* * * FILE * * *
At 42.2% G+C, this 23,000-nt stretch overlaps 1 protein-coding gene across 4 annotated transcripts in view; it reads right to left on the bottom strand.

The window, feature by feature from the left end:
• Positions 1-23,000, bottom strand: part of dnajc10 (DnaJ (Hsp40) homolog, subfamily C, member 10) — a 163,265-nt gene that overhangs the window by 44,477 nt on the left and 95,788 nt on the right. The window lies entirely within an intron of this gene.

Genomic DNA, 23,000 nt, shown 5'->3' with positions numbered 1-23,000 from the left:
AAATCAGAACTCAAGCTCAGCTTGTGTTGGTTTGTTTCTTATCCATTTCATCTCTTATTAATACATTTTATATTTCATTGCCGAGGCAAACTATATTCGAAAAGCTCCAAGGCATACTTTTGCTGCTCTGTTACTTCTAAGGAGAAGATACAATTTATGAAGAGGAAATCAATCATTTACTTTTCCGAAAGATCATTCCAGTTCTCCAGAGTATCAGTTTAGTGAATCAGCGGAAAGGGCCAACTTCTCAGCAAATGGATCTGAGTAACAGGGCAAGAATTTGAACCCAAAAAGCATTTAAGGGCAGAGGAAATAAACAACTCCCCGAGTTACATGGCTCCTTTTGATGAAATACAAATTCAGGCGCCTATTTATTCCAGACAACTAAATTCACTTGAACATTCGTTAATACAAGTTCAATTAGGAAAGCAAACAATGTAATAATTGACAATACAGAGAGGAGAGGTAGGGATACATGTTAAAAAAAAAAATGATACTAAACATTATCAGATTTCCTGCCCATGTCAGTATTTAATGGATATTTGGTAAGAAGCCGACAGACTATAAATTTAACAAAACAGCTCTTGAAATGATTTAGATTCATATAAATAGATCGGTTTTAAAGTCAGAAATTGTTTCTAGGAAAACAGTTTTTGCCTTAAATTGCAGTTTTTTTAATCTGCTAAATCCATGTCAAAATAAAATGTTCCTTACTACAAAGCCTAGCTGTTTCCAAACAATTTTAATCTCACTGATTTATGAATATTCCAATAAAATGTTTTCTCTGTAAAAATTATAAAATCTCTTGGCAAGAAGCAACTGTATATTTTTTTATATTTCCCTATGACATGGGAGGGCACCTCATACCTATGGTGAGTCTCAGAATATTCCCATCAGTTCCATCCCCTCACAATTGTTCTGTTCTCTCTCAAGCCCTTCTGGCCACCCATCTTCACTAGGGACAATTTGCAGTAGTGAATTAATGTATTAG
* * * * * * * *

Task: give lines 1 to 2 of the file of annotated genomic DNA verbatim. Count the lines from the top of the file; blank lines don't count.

At 42.2% G+C, this 23,000-nt stretch overlaps 1 protein-coding gene across 4 annotated transcripts in view; it reads right to left on the bottom strand.

The window, feature by feature from the left end: